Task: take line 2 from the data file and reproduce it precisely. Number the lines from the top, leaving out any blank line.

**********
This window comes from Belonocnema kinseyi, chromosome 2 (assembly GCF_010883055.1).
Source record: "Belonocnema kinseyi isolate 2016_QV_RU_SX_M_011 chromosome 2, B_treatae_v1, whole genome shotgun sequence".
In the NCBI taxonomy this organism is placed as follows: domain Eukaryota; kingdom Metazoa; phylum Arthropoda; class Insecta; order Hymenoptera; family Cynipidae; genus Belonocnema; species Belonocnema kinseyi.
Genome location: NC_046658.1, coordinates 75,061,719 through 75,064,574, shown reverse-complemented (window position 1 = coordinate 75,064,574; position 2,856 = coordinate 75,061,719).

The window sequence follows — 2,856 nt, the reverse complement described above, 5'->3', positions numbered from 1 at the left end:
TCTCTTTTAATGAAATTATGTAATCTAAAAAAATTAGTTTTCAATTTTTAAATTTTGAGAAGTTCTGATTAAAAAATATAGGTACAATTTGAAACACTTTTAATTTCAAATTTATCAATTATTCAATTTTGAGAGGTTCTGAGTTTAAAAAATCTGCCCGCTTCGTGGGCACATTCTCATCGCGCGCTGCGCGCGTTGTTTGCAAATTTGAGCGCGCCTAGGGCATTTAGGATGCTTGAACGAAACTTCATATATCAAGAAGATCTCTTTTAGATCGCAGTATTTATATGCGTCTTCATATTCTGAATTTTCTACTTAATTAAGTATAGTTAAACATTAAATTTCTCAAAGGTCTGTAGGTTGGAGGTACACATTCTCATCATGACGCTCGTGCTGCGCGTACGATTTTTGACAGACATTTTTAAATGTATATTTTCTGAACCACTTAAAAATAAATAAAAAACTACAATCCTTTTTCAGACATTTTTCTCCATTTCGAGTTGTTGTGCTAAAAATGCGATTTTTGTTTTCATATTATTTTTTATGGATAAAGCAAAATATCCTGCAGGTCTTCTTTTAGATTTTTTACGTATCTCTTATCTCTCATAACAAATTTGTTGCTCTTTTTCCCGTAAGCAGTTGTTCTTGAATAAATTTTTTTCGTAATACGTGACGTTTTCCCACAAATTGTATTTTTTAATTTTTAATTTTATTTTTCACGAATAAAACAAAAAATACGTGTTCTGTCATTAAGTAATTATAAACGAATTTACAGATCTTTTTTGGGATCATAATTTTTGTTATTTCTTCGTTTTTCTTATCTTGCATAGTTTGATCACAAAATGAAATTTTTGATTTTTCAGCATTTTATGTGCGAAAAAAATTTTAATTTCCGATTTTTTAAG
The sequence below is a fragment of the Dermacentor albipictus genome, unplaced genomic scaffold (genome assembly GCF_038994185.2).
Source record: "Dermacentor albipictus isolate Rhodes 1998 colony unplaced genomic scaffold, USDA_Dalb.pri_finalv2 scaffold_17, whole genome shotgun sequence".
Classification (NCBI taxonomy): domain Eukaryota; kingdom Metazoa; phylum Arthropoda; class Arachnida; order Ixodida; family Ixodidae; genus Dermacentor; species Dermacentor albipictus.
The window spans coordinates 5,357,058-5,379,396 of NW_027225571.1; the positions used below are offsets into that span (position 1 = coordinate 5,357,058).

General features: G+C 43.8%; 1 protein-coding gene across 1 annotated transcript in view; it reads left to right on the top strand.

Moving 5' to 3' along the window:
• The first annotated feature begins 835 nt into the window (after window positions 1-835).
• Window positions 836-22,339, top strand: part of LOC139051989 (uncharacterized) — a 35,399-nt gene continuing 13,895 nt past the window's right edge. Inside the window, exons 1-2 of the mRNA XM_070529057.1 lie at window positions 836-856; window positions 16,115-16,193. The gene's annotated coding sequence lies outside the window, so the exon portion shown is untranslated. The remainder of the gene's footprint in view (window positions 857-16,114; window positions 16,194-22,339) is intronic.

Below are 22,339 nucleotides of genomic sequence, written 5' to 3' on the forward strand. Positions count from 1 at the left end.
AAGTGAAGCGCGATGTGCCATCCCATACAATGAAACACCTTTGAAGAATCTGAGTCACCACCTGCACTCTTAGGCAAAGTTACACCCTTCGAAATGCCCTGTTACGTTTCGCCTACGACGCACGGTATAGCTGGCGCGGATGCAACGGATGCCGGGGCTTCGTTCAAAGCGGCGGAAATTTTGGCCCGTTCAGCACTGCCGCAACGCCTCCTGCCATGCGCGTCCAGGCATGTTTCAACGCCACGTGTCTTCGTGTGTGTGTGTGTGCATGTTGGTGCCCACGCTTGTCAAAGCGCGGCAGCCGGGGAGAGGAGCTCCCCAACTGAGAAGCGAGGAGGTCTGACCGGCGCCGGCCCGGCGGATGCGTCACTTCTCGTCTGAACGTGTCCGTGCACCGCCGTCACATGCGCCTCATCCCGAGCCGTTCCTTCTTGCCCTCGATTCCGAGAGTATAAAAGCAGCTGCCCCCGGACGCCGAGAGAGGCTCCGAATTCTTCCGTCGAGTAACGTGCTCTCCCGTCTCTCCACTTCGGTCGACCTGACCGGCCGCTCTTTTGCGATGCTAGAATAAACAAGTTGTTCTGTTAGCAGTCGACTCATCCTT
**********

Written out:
Source record: "Belonocnema kinseyi isolate 2016_QV_RU_SX_M_011 chromosome 2, B_treatae_v1, whole genome shotgun sequence".